The other relevant insuring agreement, titled “Funds Transfer Fraud,” states that the insurer will pay for loss of funds resulting directly from a fraudulent instruction directing a financial institution to transfer, pay or deliver funds from the insured’s “transfer account.”
Following the phishing scheme, RealPage filed a proof of loss with National Union, seeking coverage under the policy for $6,022,021.
In response, National Union concluded that under the computer fraud insuring agreement, RealPage was entitled to coverage for the portion of the loss of funds that represented transactional fees owed to RealPage “since it owned those funds.”
With respect to diverted funds that were owed to RealPage’s clients, however, National Union concluded that RealPage “did not own or hold” the funds and thus was not entitled to coverage.
The parties had agreed that RealPage did not own or lease the funds. Thus Judge Boyle examined whether RealPage suffered a loss of property covered by the policy by determining whether RealPage “held” the client funds.
“There are numerous dictionary definitions of “hold” with one unifying characteristic: possession,” the judge noted.
The court found that the plain meaning of the term “hold,” as used in the policy, includes possession and that an ability to direct property, without more, is insufficient.
The court agreed with RealPage’s argument that the policy intends for “own” and “hold” to have different meanings but ruled that “own” encompasses a situation in which the insured “rightfully” possesses property, such as by “legal title” and that with ownership, the property belongs to the insured. On the other hand, “hold” applies when the insured cannot claim that the property belongs to it—rather, the insured possesses the property owned by another.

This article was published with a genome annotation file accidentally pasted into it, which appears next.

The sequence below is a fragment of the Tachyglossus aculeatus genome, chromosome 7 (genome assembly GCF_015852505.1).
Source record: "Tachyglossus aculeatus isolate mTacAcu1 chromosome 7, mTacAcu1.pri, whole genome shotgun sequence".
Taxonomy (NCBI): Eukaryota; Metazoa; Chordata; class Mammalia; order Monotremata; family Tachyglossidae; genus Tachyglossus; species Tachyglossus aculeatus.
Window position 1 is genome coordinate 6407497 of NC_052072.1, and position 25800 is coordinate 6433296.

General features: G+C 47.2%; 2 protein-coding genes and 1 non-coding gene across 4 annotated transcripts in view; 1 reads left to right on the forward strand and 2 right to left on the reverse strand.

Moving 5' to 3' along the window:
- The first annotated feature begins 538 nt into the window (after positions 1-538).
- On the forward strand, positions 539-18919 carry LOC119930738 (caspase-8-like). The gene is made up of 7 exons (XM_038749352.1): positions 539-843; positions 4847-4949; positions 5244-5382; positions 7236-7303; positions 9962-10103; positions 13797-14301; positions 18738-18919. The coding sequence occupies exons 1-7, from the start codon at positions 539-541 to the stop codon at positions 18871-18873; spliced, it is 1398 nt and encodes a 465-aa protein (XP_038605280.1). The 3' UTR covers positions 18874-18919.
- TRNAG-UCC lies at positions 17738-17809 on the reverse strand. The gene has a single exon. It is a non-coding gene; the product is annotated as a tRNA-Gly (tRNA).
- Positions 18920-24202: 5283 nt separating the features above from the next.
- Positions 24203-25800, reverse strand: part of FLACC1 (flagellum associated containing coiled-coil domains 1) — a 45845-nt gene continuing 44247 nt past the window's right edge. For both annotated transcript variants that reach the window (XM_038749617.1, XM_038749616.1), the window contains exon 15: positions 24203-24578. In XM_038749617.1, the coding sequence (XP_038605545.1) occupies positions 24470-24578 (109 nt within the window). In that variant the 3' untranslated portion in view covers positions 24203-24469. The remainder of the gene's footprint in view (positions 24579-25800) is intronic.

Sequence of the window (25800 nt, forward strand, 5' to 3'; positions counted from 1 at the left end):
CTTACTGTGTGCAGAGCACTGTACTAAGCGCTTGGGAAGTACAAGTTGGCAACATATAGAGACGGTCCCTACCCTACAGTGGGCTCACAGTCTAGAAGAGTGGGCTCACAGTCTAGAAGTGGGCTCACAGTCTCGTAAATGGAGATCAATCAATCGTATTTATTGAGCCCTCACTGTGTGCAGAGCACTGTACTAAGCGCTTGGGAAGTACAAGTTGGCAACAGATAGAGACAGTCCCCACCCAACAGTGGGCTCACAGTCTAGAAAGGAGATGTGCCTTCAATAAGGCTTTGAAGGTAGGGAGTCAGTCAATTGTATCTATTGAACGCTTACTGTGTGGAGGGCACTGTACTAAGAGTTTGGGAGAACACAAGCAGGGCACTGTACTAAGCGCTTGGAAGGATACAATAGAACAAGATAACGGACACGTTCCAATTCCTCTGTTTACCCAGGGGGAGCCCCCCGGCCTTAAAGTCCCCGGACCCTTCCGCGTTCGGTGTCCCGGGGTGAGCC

The court found that funds that are “maintained in a commingled account in a third party’s name, at a third-party bank, which the insured can direct but not access, are not funds ‘held’ by the insured.”
The court recognized that RealPage might have intended to “hold” the client’s funds and further acknowledged that the bad actors utilized RealPage credentials to obtain the funds. Nevertheless, the court concluded that based on the plain language, RealPage did not hold the funds.
Since it did not own or hold the funds, RealPage did not suffer a direct loss as required under the policy, the court concluded.
“Here, since RealPage did not hold the funds, its loss resulted from its decision to reimburse its clients. Accordingly, RealPage did not suffer a direct loss as required under the policy,” Judge Boyle wrote.
“RealPage could have contracted for a broader definition of covered property. But it did not,” the judge added.
The case is RealPage Inc. v National Union Fire Insurance Co.